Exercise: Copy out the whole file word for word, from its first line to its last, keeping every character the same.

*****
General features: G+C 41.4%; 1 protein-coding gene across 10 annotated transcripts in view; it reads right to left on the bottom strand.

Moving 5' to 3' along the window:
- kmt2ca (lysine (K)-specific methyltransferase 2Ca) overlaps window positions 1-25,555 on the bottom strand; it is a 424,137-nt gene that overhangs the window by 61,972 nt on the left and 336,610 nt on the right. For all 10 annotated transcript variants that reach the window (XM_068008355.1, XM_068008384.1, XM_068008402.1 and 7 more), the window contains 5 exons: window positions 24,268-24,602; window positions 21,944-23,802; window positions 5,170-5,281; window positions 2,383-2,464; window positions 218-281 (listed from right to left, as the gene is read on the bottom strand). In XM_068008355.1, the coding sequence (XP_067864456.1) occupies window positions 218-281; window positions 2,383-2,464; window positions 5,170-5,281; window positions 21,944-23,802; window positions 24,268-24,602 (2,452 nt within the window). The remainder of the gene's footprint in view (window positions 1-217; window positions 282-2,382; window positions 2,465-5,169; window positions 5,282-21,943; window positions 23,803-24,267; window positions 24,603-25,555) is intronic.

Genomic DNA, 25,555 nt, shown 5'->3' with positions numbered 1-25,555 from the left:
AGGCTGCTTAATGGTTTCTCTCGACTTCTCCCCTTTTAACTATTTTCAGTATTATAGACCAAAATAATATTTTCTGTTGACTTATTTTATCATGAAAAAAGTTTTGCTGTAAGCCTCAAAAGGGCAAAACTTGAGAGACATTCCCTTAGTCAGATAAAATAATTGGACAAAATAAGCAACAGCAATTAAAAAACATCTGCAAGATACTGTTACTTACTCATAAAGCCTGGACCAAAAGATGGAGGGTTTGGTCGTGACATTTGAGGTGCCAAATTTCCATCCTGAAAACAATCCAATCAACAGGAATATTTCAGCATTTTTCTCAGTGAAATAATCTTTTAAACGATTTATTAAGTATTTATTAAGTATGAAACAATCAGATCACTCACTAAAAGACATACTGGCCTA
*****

General features: G+C 41.4%; 1 protein-coding gene across 10 annotated transcripts in view; it reads right to left on the bottom strand.

Moving 5' to 3' along the window:
- kmt2ca (lysine (K)-specific methyltransferase 2Ca) overlaps window positions 1-25,555 on the bottom strand; it is a 424,137-nt gene that overhangs the window by 61,972 nt on the left and 336,610 nt on the right. For all 10 annotated transcript variants that reach the window (XM_068008355.1, XM_068008384.1, XM_068008402.1 and 7 more), the window contains 5 exons: window positions 24,268-24,602; window positions 21,944-23,802; window positions 5,170-5,281; window positions 2,383-2,464; window positions 218-281 (listed from right to left, as the gene is read on the bottom strand). In XM_068008355.1, the coding sequence (XP_067864456.1) occupies window positions 218-281; window positions 2,383-2,464; window positions 5,170-5,281; window positions 21,944-23,802; window positions 24,268-24,602 (2,452 nt within the window). The remainder of the gene's footprint in view (window positions 1-217; window positions 282-2,382; window positions 2,465-5,169; window positions 5,282-21,943; window positions 23,803-24,267; window positions 24,603-25,555) is intronic.

Genomic DNA, 25,555 nt, shown 5'->3' with positions numbered 1-25,555 from the left:
AGGCTGCTTAATGGTTTCTCTCGACTTCTCCCCTTTTAACTATTTTCAGTATTATAGACCAAAATAATATTTTCTGTTGACTTATTTTATCATGAAAAAAGTTTTGCTGTAAGCCTCAAAAGGGCAAAACTTGAGAGACATTCCCTTAGTCAGATAAAATAATTGGACAAAATAAGCAACAGCAATTAAAAAACATCTGCAAGATACTGTTACTTACTCATAAAGCCTGGACCAAAAGATGGAGGGTTTGGTCGTGACATTTGAGGTGCCAAATTTCCATCCTGAAAACAATCCAATCAACAGGAATATTTCAGCATTTTTCTCAGTGAAATAATCTTTTAAACGATTTATTAAGTATTTATTAAGTATGAAACAATCAGATCACTCACTAAAAGACATACTGGCCTA